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abstract = "A theoretically based relationship for the Darcy–Weisbach friction factor for rough-bed open-channel flows is derived and discussed. The derivation procedure is based on the double averaging (in time and space) of the Navier–Stokes equation followed by repeated integration across the flow. The obtained relationship explicitly shows that the friction factor can be split into at least five additive components, due to: (i) viscous stress; (ii) turbulent stress; (iii) dispersive stress (which in turn can be subdivided into two parts, due to bed roughness and secondary currents); (iv) flow unsteadiness and non-uniformity; and (v) spatial heterogeneity of fluid stresses in a bed-parallel plane. These constitutive components account for the roughness geometry effect and highlight the significance of the turbulent and dispersive stresses in the near-bed region where their values are largest. To explore the potential of the proposed relationship, an extensive data set has been assembled by employing specially designed large-eddy simulations and laboratory experiments for a wide range of Reynolds numbers. Flows over self-affine rough boundaries, which are representative of natural and man-made surfaces, are considered. The data analysis focuses on the effects of roughness geometry (i.e. spectral slope in the bed elevation spectra), relative submergence of roughness elements and flow and roughness Reynolds numbers, all of which are found to be substantial. It is revealed that at sufficiently high Reynolds numbers the roughness-induced and secondary-currents-induced dispersive stresses may play significant roles in generating bed friction, complementing the dominant turbulent stress contribution.",
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note = "Financial support was provided by the EPSRC/UK project ‘Bed friction in rough-bed free-surface flows: a theoretical framework, roughness regimes, and quantification’ (grants EP/K041088/1 and EP/K04116/1). I.M. acknowledges the support of the Australian Research Council (grant FL120100017). The large-eddy simulations were carried out at Cardiff University’s high performance computer, which is part of the Supercomputing Wales project. Useful and stimulating discussions with M. Fletcher (Arup), P. Samuels (HR Wallingford), T. Schlicke (Scottish Environment Protection Agency) and J. Wicks (Jacobs) have been instrumental for this project and are gratefully acknowledged. The editor and three reviewers provided insightful comments and helpful suggestions that have been gratefully incorporated in the final version.",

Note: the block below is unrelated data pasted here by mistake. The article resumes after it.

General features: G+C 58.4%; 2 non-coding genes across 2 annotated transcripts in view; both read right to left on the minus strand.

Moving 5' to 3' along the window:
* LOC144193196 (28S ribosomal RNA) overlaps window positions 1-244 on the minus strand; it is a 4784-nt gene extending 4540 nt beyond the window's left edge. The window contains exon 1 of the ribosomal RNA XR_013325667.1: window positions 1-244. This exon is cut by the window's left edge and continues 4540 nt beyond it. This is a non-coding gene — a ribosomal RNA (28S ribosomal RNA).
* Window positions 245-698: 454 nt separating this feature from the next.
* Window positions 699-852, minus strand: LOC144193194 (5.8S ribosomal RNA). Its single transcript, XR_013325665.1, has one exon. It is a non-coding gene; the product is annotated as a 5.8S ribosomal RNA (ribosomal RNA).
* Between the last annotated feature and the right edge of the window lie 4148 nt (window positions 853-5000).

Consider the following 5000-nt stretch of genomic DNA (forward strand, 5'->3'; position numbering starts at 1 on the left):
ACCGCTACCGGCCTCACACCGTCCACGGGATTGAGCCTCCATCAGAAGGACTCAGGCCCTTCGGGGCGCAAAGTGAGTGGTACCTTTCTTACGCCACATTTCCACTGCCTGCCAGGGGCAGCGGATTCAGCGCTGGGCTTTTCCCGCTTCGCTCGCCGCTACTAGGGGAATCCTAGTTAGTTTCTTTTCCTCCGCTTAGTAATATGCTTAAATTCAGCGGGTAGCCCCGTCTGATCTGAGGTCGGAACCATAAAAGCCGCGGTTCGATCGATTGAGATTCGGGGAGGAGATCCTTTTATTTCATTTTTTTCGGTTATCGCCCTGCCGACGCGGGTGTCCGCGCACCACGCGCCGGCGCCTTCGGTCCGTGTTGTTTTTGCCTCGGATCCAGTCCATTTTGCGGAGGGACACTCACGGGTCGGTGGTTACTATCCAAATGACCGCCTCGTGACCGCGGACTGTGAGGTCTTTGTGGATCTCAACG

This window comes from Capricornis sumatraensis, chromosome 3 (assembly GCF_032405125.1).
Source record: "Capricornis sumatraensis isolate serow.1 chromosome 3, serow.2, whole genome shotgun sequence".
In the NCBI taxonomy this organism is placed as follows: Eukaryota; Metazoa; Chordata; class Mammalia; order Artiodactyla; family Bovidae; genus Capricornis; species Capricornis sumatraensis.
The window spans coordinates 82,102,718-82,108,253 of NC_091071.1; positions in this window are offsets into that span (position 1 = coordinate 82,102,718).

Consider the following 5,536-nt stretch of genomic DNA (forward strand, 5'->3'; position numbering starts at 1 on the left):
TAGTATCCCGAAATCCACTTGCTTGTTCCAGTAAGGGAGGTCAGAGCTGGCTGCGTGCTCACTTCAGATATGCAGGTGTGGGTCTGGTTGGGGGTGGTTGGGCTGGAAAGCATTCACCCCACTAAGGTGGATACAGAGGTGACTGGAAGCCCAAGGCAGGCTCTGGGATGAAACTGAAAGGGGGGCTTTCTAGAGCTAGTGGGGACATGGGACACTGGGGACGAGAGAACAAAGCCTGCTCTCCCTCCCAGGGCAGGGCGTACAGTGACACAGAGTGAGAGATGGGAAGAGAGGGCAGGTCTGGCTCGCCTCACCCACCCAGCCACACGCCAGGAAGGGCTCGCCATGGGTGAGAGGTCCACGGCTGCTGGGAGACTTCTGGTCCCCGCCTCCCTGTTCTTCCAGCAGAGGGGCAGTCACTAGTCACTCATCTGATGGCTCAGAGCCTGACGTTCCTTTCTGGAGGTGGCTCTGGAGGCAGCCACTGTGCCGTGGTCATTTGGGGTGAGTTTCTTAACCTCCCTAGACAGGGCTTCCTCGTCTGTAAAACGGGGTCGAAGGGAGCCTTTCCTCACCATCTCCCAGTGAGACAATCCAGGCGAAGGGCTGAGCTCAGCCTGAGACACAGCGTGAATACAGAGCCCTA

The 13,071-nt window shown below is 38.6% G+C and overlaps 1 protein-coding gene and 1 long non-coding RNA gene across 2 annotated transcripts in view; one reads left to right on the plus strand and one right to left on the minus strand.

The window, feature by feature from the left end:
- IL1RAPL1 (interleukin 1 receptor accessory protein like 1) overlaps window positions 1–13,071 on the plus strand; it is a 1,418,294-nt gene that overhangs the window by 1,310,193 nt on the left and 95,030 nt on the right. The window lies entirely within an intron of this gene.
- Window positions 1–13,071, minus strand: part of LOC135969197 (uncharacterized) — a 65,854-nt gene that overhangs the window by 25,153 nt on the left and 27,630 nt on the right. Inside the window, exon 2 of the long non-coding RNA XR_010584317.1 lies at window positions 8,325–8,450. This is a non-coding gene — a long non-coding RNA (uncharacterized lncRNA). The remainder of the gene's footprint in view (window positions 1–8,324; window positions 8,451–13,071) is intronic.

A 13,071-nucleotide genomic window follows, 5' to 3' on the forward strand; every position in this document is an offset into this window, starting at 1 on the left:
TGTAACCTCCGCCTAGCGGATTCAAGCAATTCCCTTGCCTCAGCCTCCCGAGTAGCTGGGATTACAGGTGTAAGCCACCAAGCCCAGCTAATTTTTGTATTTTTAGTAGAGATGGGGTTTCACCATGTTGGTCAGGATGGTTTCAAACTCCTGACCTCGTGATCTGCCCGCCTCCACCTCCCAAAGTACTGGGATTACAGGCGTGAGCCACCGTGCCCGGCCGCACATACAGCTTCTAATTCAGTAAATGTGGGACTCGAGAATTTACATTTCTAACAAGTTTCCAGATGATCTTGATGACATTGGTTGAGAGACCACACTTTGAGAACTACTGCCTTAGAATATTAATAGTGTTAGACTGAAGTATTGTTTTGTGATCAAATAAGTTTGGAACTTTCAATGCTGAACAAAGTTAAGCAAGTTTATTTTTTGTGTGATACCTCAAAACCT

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AU - Cameron, Stuart M

AU - Stewart, Mark

AU - Papadopoulos, Konstantinos

AU - Barba, Pablo Ouro

AU - McSherry, Richard

AU - Zampiron, Andrea

AU - Marusic, Ivan

AU - Falconer, Roger A.

N1 - Financial support was provided by the EPSRC/UK project ‘Bed friction in rough-bed free-surface flows: a theoretical framework, roughness regimes, and quantification’ (grants EP/K041088/1 and EP/K04116/1). I.M. acknowledges the support of the Australian Research Council (grant FL120100017). The large-eddy simulations were carried out at Cardiff University’s high performance computer, which is part of the Supercomputing Wales project. Useful and stimulating discussions with M. Fletcher (Arup), P. Samuels (HR Wallingford), T. Schlicke (Scottish Environment Protection Agency) and J. Wicks (Jacobs) have been instrumental for this project and are gratefully acknowledged. The editor and three reviewers provided insightful comments and helpful suggestions that have been gratefully incorporated in the final version.

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N2 - A theoretically based relationship for the Darcy–Weisbach friction factor for rough-bed open-channel flows is derived and discussed. The derivation procedure is based on the double averaging (in time and space) of the Navier–Stokes equation followed by repeated integration across the flow. The obtained relationship explicitly shows that the friction factor can be split into at least five additive components, due to: (i) viscous stress; (ii) turbulent stress; (iii) dispersive stress (which in turn can be subdivided into two parts, due to bed roughness and secondary currents); (iv) flow unsteadiness and non-uniformity; and (v) spatial heterogeneity of fluid stresses in a bed-parallel plane. These constitutive components account for the roughness geometry effect and highlight the significance of the turbulent and dispersive stresses in the near-bed region where their values are largest. To explore the potential of the proposed relationship, an extensive data set has been assembled by employing specially designed large-eddy simulations and laboratory experiments for a wide range of Reynolds numbers. Flows over self-affine rough boundaries, which are representative of natural and man-made surfaces, are considered. The data analysis focuses on the effects of roughness geometry (i.e. spectral slope in the bed elevation spectra), relative submergence of roughness elements and flow and roughness Reynolds numbers, all of which are found to be substantial. It is revealed that at sufficiently high Reynolds numbers the roughness-induced and secondary-currents-induced dispersive stresses may play significant roles in generating bed friction, complementing the dominant turbulent stress contribution.

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KW - TURBULENCE STATISTICS

KW - SQUARE

KW - REYNOLDS

KW - MODEL

KW - LARGE-EDDY SIMULATION

KW - PREDICT

KW - free-surface flows

KW - DYNAMICS

KW - BED OPEN-CHANNEL

KW - SKIN FRICTION